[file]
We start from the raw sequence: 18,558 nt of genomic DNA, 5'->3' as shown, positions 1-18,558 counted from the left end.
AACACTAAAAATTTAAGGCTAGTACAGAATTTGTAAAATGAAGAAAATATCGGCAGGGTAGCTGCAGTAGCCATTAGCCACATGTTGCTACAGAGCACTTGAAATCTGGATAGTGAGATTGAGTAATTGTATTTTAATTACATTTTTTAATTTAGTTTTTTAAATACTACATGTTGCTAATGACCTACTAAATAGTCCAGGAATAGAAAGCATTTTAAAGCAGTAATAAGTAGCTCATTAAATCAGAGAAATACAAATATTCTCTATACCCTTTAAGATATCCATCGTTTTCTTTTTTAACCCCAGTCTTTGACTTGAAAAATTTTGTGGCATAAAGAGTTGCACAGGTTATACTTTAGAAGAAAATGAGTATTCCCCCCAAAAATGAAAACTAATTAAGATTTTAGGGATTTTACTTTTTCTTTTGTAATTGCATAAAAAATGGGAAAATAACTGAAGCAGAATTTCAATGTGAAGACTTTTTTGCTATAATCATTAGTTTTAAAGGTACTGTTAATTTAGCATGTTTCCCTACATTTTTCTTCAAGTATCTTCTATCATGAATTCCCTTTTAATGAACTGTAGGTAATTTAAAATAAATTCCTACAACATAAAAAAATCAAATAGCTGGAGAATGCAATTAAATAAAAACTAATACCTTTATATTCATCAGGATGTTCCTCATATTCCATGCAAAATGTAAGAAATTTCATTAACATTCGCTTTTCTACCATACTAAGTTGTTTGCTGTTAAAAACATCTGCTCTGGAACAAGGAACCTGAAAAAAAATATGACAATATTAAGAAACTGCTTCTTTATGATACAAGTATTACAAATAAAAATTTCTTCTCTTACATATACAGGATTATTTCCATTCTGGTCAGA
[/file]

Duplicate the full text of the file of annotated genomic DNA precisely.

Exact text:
We start from the raw sequence: 18,558 nt of genomic DNA, 5'->3' as shown, positions 1-18,558 counted from the left end.
AACACTAAAAATTTAAGGCTAGTACAGAATTTGTAAAATGAAGAAAATATCGGCAGGGTAGCTGCAGTAGCCATTAGCCACATGTTGCTACAGAGCACTTGAAATCTGGATAGTGAGATTGAGTAATTGTATTTTAATTACATTTTTTAATTTAGTTTTTTAAATACTACATGTTGCTAATGACCTACTAAATAGTCCAGGAATAGAAAGCATTTTAAAGCAGTAATAAGTAGCTCATTAAATCAGAGAAATACAAATATTCTCTATACCCTTTAAGATATCCATCGTTTTCTTTTTTAACCCCAGTCTTTGACTTGAAAAATTTTGTGGCATAAAGAGTTGCACAGGTTATACTTTAGAAGAAAATGAGTATTCCCCCCAAAAATGAAAACTAATTAAGATTTTAGGGATTTTACTTTTTCTTTTGTAATTGCATAAAAAATGGGAAAATAACTGAAGCAGAATTTCAATGTGAAGACTTTTTTGCTATAATCATTAGTTTTAAAGGTACTGTTAATTTAGCATGTTTCCCTACATTTTTCTTCAAGTATCTTCTATCATGAATTCCCTTTTAATGAACTGTAGGTAATTTAAAATAAATTCCTACAACATAAAAAAATCAAATAGCTGGAGAATGCAATTAAATAAAAACTAATACCTTTATATTCATCAGGATGTTCCTCATATTCCATGCAAAATGTAAGAAATTTCATTAACATTCGCTTTTCTACCATACTAAGTTGTTTGCTGTTAAAAACATCTGCTCTGGAACAAGGAACCTGAAAAAAAATATGACAATATTAAGAAACTGCTTCTTTATGATACAAGTATTACAAATAAAAATTTCTTCTCTTACATATACAGGATTATTTCCATTCTGGTCAGA